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Slow down as you approach the gate, and have your change ready....
Artist: Christine Dente
Label: Rocketown Records (2003)
Length: 10 Tracks (39:06 minutes)
Given the impressive level of artistic talent possessed by both Scott and Christine Dente, it's probably a safe bet that most fans of the couple's work as Christian pop duo Out of the Grey have pondered the idea of solo efforts for both members of the husband and wife team for some time. Christine Dente's work with Margaret Becker and Susan Ashton on the Along the Road project in 1994 and husband Scott's mostly instrumental collaboration with Phil Keaggy and Wes King on the 1997 Invention release aside, the Becoming project marks the first time since the release of the pair's watershed self-titled debut some twelve years ago that either Dente (in this case, Christine) has functioned as sole focus for an extracurricular outing.
A concept album of sorts, the release chronicles the journey from childhood to adult life as seen through the eyes of a believer. Following a rough chronological order, the title cut leads off with the account of a young girl's struggle to find peer acceptance and a positive self-image. The likewise engaging follow-on track, "Bigger Story," details the difficult years of testing following a young teen's profession of faith. "Summer" and "Echoes of Heaven" are celebratory odes to parenthood with exhortations to enjoy its fleeting moments of transcendence. And the somber, yet gripping, "Goodbye" closes the proceedings with a somber, yet stirring, meditation on the hope of life after death.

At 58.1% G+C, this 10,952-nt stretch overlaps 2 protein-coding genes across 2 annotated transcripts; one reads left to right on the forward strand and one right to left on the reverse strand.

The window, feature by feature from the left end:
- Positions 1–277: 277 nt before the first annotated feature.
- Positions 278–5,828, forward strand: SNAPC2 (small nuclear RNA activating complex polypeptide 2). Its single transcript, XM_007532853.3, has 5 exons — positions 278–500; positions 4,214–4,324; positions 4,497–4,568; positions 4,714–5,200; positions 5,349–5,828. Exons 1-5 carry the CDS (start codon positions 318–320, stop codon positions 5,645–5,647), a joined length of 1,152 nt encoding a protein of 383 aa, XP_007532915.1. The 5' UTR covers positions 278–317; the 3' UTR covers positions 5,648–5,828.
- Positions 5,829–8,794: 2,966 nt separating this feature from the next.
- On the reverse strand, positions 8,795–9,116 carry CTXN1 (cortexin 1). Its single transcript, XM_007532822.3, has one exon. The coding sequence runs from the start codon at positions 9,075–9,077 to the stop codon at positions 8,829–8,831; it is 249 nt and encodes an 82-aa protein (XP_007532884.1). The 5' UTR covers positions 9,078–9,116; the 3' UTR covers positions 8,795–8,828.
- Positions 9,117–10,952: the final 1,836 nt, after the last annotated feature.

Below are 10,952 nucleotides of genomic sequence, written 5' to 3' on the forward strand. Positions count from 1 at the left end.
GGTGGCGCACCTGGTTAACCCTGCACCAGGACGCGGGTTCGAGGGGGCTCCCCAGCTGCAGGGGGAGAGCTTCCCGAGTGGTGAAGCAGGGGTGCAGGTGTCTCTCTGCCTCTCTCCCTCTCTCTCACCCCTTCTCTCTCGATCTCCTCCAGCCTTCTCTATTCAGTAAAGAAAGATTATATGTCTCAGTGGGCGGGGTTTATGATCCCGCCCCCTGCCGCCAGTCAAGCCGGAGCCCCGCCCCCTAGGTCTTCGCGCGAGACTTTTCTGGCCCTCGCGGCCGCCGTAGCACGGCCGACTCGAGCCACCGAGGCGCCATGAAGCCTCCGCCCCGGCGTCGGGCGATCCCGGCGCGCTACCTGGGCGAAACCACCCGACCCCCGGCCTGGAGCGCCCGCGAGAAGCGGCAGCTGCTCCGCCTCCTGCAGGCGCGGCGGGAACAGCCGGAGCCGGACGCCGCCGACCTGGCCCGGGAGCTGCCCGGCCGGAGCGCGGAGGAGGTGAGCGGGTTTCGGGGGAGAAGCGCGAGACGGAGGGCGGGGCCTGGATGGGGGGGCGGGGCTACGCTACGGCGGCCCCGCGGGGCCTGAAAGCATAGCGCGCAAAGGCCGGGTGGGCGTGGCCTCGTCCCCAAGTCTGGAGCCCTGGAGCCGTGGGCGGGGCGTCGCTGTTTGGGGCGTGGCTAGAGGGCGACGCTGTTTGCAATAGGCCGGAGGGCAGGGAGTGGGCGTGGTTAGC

Of course, one could argue that, with Scott Dente manning the producer's chair, the Becoming effort constitutes an Out of the Grey album in all but name. And, to be fair, songs such as "Take It From Here" and "Echoes of Heaven" would probably have fit nicely on, say, the Diamond Days or 6.1 releases. By and large, though, Dente is able to lend a sympathetic touch to his wife's compositions without placing too much of himself on the finished product in the process. Indeed, by trading the peppy, acoustic guitar-driven pop of the OTG records for a softer, more piano-based approach, Christine Dente's magnificently ethereal singing voice is afforded a subtlety and clarity only previously hinted at. And it is ultimately her capacity for sublime and poignant vocal expression that transforms Becoming into the unique and absorbing piece of work that it is.
Bert Gangl 9/29/2003